Is Whole-Brain Radiotherapy Effective and Safe in Elderly Patients with Brain Metastases?
Objective: The outcome of whole-brain radiotherapy in elderly patients with brain metastases is not well documented. As the number of such patients is expected to increase, we evaluated our results. Methods: Seventeen patients aged 75–82 years were identified for this retrospective analysis. The majority received 30 Gy in 10 fractions plus steroids (without other local or systemic measures). The median Karnofsky performance score (KPS) was 70. Results: Symptomatic improvement was observed in 53%. Median survival of the responding patients was 4.5 months. However, median survival of the non-responding patients was 1.4 months only. All patients that survived for more than 4 months had a KPS ≧70 and metachronous brain metastases. None of the patients with KPS <70 survived for more than 2.2 months. None of the patients developed severe acute toxicity. One patient developed severe late neurotoxicity. Conclusions: Most elderly patients with brain metastases have an unfavourable prognosis. However, as in other populations, assessment of KPS and few other factors might guide the choice of treatment. Radiation therapy might lead to symptomatic responses in approximately half of the patients, but long-term survivors appear at risk of neurotoxicity. As promising results were published from a retrospective radiosurgery series, prospective trials appear warranted.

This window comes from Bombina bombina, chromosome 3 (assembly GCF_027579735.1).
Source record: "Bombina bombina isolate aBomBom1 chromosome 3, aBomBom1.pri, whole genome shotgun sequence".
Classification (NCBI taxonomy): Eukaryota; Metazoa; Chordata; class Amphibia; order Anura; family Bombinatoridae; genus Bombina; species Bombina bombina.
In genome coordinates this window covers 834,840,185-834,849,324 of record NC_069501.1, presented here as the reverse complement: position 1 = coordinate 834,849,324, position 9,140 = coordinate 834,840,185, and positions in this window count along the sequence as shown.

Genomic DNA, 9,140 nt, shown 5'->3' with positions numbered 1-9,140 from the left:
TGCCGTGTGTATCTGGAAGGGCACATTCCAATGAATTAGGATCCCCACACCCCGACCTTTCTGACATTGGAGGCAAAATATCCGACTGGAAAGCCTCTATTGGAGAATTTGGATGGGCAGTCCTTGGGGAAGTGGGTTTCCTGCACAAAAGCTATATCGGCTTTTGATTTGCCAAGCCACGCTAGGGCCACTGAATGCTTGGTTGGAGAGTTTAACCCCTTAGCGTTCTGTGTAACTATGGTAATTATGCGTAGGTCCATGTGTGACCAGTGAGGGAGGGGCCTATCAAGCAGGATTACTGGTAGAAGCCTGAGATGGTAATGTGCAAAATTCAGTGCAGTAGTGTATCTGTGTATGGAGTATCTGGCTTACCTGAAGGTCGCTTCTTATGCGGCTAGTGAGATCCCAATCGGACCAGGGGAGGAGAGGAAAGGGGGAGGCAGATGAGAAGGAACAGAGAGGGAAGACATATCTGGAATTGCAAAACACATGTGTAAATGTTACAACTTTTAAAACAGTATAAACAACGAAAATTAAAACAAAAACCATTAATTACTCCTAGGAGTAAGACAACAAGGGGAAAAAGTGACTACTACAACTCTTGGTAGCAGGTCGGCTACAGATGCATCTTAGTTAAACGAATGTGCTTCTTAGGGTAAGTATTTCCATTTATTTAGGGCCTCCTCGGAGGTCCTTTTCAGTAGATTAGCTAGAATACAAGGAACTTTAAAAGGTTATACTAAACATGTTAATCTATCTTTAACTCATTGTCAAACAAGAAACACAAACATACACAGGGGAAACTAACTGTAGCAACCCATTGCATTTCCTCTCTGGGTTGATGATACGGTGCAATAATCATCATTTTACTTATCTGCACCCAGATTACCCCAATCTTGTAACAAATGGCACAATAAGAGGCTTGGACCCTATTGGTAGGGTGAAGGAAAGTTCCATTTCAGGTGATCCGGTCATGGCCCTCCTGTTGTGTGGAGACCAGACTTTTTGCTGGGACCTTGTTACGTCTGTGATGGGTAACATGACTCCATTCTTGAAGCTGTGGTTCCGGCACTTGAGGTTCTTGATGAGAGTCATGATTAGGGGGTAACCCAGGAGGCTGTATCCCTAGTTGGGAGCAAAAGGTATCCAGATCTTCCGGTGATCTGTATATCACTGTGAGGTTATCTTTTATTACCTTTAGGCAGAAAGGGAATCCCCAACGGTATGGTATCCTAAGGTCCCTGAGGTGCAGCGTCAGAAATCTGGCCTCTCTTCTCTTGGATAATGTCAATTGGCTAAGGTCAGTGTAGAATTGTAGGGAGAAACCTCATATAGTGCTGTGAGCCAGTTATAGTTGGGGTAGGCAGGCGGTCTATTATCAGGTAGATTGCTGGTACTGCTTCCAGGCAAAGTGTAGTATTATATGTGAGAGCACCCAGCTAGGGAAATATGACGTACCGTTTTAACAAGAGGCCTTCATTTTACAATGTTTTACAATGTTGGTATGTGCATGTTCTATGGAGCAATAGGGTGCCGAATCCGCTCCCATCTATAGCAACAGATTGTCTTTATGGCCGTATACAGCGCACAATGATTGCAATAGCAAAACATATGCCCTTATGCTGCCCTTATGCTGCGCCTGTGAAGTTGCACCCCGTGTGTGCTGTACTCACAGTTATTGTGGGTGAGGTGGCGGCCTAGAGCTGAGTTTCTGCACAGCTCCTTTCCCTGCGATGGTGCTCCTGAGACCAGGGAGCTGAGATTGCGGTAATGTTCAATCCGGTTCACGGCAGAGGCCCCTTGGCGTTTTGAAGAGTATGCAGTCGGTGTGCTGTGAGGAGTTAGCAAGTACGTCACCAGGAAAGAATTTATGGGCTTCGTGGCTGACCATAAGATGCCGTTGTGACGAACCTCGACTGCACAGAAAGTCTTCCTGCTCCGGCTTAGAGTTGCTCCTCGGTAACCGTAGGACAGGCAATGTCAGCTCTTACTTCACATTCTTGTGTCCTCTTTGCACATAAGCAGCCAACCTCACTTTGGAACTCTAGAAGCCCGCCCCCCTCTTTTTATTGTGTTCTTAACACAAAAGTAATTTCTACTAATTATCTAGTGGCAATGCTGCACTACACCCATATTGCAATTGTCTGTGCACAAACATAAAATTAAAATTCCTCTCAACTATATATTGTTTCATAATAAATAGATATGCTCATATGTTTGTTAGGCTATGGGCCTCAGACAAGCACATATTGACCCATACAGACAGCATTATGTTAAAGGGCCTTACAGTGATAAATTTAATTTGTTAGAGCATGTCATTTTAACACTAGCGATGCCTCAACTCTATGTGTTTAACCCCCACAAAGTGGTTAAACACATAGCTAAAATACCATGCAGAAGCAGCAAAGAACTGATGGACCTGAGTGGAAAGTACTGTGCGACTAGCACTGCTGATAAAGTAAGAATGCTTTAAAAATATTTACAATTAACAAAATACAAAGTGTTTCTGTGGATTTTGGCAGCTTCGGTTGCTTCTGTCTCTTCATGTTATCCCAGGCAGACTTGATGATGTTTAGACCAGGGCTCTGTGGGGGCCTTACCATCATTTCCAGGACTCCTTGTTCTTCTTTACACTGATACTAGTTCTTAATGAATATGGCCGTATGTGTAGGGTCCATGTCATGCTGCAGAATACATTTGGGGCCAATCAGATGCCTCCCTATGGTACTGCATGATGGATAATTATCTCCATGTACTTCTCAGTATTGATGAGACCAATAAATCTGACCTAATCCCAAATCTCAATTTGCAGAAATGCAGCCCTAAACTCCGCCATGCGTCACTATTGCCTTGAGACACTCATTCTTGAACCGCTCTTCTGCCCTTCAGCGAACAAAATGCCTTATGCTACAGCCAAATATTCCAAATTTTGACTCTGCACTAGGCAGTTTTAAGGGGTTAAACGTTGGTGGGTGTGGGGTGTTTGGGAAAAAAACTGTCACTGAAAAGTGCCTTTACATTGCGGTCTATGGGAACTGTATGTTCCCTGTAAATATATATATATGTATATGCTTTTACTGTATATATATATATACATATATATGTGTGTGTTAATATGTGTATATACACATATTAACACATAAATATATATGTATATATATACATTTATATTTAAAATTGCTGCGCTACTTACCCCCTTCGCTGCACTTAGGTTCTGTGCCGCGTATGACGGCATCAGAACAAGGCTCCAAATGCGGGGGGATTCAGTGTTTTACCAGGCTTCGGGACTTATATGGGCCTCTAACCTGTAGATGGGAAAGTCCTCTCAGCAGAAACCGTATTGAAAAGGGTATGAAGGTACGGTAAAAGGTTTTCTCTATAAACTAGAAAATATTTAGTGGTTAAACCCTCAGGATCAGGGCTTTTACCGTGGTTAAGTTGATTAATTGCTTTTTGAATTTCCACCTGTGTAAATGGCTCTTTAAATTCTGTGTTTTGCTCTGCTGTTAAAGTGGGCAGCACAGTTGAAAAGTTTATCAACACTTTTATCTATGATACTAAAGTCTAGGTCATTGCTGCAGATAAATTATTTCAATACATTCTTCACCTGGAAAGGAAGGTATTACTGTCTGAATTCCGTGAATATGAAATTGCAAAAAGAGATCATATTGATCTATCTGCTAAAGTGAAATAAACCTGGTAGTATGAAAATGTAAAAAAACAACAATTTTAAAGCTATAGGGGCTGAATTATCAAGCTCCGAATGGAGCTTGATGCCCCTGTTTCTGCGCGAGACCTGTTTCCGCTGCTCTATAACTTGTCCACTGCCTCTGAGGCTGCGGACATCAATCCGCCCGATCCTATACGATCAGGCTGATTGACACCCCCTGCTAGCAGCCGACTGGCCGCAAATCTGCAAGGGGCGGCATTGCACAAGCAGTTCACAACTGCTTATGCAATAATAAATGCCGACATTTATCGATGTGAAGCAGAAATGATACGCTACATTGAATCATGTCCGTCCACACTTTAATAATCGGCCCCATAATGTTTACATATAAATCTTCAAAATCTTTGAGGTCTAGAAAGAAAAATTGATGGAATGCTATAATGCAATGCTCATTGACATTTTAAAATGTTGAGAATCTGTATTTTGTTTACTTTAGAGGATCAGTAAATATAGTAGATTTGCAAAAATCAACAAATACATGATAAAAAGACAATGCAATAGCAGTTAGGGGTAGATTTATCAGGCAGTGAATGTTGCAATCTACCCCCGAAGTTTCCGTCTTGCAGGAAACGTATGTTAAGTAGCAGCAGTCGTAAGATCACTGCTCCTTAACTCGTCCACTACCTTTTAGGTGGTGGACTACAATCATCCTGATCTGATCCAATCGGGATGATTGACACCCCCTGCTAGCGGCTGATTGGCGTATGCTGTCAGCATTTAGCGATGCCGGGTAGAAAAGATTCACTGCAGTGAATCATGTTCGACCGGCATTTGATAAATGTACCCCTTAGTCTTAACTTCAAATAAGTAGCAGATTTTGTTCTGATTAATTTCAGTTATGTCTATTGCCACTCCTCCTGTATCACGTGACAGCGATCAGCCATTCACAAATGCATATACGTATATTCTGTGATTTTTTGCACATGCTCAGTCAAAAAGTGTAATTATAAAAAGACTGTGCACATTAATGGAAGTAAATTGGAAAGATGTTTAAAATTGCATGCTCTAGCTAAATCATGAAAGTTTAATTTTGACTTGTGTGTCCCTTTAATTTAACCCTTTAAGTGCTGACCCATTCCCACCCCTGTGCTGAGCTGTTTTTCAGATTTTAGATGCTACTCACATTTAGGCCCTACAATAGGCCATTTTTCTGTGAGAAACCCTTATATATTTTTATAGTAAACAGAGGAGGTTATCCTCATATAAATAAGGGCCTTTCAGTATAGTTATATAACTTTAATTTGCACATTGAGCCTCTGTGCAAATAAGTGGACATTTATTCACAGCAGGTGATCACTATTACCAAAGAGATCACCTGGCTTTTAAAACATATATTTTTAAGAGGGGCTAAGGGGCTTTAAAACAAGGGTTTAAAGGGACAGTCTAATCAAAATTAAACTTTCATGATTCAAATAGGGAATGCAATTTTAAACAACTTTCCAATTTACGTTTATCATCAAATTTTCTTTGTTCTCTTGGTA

Dieser Beitrag ist mit Zustimmung des Rechteinhabers aufgrund einer (DFG-geförderten) Allianz- bzw. Nationallizenz frei zugänglich.
This publication is with permission of the rights owner freely accessible due to an Alliance licence and a national licence (funded by the DFG, German Research Foundation) respectively.